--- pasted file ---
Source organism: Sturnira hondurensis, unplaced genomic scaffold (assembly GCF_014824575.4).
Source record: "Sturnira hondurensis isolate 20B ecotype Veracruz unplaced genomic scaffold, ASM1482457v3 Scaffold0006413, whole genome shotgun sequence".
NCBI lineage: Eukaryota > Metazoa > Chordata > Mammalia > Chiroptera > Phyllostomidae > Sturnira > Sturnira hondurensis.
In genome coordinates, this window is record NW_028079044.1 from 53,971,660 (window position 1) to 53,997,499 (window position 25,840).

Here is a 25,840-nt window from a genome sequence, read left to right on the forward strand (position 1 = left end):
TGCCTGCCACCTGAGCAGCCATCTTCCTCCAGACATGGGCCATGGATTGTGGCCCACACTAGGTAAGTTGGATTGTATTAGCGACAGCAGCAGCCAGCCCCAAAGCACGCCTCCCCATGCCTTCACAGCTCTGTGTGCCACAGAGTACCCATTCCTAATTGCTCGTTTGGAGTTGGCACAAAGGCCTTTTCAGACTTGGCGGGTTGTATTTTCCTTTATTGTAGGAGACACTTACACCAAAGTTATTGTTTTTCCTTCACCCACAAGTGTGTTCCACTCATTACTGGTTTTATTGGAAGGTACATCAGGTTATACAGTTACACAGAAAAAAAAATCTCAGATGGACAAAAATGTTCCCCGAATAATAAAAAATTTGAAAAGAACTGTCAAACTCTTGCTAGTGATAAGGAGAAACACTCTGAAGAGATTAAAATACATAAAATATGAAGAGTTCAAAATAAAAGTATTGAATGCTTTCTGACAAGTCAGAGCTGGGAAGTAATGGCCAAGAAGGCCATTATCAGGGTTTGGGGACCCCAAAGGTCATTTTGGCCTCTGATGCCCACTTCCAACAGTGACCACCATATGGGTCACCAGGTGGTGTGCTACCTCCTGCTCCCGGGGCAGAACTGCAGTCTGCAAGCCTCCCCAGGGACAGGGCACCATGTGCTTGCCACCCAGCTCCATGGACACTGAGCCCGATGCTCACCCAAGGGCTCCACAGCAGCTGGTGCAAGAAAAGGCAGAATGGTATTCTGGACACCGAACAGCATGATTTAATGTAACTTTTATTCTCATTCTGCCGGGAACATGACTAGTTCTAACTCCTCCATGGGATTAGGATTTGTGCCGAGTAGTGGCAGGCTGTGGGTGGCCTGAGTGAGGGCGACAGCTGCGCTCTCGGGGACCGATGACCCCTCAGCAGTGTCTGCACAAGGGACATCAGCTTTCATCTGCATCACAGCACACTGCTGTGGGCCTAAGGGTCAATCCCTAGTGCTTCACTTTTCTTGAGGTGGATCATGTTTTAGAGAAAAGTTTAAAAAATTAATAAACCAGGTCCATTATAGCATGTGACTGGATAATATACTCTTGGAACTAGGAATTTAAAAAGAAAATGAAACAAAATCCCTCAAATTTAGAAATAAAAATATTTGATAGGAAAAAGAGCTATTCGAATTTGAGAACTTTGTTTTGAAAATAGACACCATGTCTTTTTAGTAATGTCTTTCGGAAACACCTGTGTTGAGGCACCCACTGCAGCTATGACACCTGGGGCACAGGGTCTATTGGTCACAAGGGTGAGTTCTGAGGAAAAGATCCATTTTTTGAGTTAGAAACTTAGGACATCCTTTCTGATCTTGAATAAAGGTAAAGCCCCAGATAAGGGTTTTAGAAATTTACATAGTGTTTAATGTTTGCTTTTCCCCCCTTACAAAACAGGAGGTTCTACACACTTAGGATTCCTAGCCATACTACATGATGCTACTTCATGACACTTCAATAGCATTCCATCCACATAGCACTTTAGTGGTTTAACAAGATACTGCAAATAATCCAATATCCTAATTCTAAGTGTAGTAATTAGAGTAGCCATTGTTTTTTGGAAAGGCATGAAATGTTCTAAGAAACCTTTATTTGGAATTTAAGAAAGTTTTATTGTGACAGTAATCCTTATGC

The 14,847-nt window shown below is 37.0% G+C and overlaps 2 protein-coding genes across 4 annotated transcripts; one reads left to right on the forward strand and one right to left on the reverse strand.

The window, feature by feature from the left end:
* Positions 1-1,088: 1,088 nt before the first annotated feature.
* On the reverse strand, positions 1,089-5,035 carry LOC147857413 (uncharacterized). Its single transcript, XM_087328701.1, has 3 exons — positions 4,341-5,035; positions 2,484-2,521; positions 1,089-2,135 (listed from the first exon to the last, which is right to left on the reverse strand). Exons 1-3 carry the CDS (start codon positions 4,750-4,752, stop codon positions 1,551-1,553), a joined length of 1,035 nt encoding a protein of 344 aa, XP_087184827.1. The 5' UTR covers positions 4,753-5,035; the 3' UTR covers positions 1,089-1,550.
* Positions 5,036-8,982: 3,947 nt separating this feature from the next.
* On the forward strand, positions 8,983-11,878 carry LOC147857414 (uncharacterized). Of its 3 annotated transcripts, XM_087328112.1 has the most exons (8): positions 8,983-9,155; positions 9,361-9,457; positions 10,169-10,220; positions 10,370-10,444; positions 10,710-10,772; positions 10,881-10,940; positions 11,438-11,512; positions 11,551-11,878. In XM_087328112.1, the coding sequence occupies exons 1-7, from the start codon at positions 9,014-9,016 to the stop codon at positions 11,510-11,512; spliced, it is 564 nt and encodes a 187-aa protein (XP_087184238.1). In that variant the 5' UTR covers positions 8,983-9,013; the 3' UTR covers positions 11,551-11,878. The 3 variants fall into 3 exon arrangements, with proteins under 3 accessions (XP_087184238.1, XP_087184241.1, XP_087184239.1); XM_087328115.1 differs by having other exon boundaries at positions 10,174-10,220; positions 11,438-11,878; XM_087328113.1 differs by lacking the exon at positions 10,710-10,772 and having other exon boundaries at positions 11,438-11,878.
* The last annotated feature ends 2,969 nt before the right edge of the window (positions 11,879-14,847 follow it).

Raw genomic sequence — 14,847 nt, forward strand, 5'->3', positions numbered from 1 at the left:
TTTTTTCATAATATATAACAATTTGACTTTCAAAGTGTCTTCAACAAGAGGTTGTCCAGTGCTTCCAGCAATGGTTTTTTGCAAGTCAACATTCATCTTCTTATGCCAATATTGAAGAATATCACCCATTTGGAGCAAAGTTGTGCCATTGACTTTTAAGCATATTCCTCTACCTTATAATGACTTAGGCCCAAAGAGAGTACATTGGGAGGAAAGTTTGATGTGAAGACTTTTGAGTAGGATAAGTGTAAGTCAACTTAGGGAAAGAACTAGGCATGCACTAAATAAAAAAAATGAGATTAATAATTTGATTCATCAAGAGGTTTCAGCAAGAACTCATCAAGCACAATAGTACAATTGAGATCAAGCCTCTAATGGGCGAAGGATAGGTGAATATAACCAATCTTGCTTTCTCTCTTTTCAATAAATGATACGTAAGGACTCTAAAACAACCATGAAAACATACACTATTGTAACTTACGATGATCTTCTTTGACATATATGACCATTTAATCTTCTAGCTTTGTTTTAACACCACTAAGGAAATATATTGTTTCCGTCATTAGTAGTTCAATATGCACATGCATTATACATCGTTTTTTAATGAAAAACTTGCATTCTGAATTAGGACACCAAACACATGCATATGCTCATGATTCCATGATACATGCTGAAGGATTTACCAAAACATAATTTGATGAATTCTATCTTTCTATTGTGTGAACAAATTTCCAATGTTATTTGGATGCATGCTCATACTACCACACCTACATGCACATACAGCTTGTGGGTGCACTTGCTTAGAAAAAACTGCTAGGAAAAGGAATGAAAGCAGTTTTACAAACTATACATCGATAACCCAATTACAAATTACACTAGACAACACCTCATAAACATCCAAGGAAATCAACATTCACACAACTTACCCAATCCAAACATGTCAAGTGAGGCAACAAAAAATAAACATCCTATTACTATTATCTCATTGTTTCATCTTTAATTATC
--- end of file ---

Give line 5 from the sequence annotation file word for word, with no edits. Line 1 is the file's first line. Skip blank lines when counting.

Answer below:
Here is a 25,840-nt window from a genome sequence, read left to right on the forward strand (position 1 = left end):